Last week, the country lost a great patriot, one, however, whom most Kenyans had probably never heard of. My grandmother, Eunice Nyawira, passed away in her hospital bed after a long illness. Born at the dawn of the colonial era, she lived to see Kenya gain her Independence and the subsequent betrayal of their hopes. She is part of a generation that is dying out and with them goes a great deal of history, not just of our family, but also of the nation they leave behind.
These are the ordinary people whose passing goes unlamented for the most part in a country that reserves its adulation for its politicians. I did know a great deal about my cucu and I took her presence for granted, assuming she would always be there to tell her story. It is something I will regret for the rest of my life.
The current hagiographic memorialisation of Kenneth Matiba and the angst over the fate of electoral commissioners just makes this loss seem even more severe. History has always been presented as the tale of a few powerful men and Kenyan history in particular revolves around the fates of Big Men such as Matiba.
In this telling, the experiences and acts of a humble peasant woman in a nondescript corner of what is now Nyeri county hardly seem to merit more than a few lines in the obituary pages. However, it is on the backs of people such as Cucu Nyawira that Kenya was built.
It is their numerous small acts of resistance — such as when she confronted colonial officials in Nyeri to get my late mum admitted into Ngandu Girls, or when she organised food and other supplies for Mau Mau fighters, for which she was briefly arrested and detained — that provided the podium on which the Big Men stood.
An illiterate woman, who bore and educated all her 10 kids, who organised her community to build schools, to create better housing as well as water storage is exactly the sort of everyday Kenyan we should honour and celebrate daily. There are millions of unsung heroes and heroines like her across our land. Ordinary Kenyans who did and continue to do extraordinary things. They are the rocks upon which families, communities and nations are founded. Their stories deserve to be collected and shared, their lives celebrated.
They are a valuable store of history and with each loss of one of their number, that store is irredeemably diminished. While they are still with us, we should have a nationwide project to collect and document their stories and their lives.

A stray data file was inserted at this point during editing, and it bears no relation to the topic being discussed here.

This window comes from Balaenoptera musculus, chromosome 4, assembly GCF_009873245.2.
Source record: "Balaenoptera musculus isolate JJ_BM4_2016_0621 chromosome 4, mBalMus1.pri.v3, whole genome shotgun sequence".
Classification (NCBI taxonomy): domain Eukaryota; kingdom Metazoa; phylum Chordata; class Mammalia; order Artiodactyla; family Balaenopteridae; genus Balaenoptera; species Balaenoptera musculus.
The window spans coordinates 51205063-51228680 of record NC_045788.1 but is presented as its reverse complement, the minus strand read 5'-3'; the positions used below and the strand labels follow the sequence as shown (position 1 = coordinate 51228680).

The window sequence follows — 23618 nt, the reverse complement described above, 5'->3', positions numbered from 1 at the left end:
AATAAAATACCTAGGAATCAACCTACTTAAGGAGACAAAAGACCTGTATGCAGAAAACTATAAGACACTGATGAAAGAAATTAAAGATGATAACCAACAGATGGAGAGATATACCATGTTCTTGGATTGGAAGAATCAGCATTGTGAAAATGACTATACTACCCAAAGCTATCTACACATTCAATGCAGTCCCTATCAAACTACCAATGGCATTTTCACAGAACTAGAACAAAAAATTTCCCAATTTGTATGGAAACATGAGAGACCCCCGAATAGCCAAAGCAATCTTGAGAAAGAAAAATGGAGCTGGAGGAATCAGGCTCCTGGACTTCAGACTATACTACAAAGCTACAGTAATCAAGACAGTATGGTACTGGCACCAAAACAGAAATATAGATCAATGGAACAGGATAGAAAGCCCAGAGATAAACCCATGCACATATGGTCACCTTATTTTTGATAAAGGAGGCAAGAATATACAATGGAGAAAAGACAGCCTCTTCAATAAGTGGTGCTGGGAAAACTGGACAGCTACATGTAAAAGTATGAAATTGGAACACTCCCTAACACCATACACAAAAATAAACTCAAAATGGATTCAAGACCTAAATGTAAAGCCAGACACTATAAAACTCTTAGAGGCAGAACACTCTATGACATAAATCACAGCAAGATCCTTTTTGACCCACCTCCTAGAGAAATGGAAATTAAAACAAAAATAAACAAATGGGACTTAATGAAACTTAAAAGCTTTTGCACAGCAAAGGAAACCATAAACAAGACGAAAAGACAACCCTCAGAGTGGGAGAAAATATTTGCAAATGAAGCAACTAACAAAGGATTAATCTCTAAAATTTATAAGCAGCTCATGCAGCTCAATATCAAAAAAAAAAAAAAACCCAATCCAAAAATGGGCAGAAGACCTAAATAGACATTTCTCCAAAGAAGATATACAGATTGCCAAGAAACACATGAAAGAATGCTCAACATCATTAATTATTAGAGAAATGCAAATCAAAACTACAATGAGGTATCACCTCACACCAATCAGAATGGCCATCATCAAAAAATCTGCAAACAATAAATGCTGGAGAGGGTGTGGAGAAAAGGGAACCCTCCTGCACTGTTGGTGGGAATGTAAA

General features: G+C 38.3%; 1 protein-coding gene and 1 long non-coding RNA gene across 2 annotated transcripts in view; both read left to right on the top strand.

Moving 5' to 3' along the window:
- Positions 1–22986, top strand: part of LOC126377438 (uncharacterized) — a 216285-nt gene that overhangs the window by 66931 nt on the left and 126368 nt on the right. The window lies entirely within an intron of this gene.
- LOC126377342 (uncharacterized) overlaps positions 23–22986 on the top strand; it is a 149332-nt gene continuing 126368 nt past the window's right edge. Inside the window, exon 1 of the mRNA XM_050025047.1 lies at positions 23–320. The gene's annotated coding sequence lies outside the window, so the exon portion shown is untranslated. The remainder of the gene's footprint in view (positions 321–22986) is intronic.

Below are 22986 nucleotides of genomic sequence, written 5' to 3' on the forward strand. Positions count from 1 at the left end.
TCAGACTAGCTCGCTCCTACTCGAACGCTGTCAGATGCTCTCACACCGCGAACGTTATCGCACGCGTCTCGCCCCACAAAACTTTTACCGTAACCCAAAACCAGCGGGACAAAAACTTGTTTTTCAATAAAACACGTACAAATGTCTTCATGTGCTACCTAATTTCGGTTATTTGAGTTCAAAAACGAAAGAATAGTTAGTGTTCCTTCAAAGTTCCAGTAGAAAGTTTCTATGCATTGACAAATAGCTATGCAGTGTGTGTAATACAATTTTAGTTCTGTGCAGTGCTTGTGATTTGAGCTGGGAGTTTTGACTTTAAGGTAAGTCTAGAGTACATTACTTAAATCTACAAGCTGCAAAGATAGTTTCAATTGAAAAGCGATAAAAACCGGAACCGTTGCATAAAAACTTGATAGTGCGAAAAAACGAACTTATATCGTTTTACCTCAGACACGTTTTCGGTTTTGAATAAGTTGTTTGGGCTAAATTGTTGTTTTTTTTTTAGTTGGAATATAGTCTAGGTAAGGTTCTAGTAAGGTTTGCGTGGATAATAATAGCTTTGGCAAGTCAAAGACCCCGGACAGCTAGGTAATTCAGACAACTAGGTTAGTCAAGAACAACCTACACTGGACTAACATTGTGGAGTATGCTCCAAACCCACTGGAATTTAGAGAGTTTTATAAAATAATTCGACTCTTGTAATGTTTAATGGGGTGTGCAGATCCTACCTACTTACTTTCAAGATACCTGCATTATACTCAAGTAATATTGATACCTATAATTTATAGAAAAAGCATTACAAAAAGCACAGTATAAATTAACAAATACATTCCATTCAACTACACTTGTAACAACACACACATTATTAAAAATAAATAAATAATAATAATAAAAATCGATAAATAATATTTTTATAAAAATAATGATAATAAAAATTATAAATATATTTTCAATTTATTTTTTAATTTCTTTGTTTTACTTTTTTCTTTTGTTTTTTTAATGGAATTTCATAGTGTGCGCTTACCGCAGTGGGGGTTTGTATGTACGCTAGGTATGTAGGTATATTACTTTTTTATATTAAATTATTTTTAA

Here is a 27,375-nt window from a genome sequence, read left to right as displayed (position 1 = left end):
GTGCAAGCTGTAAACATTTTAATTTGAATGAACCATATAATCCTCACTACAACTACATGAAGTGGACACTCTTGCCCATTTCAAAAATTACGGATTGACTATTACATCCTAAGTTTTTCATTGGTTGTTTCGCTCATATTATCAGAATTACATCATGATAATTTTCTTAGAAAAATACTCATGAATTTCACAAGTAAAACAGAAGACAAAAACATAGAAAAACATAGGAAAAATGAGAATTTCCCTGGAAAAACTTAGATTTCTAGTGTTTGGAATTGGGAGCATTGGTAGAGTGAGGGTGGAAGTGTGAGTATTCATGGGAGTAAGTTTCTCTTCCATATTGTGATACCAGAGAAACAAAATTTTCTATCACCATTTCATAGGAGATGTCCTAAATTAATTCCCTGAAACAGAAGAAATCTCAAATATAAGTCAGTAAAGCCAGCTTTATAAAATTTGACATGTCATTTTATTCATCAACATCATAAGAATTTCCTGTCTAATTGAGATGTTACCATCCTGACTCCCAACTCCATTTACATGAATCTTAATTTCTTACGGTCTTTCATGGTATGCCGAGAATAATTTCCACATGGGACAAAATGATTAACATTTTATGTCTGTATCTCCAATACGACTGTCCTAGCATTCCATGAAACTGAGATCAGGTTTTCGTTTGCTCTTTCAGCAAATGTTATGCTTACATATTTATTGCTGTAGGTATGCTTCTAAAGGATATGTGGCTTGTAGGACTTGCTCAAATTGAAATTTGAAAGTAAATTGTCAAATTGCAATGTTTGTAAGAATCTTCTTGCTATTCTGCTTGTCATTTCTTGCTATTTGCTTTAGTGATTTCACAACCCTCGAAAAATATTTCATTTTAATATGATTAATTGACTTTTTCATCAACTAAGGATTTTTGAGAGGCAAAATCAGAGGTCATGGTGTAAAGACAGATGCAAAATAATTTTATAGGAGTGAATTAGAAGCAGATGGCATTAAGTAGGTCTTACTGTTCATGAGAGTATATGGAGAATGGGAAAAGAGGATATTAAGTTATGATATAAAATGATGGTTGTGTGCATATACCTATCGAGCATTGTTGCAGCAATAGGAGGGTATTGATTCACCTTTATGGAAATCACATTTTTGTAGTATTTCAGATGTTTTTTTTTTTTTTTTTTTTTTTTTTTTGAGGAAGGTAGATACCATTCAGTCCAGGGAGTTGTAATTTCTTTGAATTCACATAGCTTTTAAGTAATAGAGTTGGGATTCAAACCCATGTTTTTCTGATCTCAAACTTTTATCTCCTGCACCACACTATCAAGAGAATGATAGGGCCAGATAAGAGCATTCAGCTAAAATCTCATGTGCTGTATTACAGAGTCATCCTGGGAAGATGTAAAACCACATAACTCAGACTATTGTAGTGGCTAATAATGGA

And not just the elderly generation, but all of Kenya’s generations. Rather than Kenyan history being the story of its Big Men, we should make it the story of all its people.
I imagine this being a collective and collaborate effort. No one person or even one organisation could do it. The Truth, Justice and Reconciliation Commission took years to interview 40,000 Kenyans. To build a database of the stories of millions would simply be overwhelming.
However, we do have the internet and the unlimited resources that it provides. If we could get Kenyans to contribute their own stories and those of their relatives and friends, then we could begin to assemble a massive popular archive.
And the stories needn’t be solely about superhuman exploits. In fact, the most important contributions would be the tales of everyday living and survival that would shine a light on who the Kenyans are and how they experienced history.
It would undoubtedly be an extremely ambitious undertaking but one that I believe would be worth every effort. “In my culture, when the elderly die natural deaths we throw a big party and sing and dance and trade stories about the life they lived and the lives they touched,” tweeted political analyst and author, Nanjala Nyabola, recently. Nothing would be a more fitting tribute to Eunice Nyawira and the unseen millions like her to whom Kenya owes everything.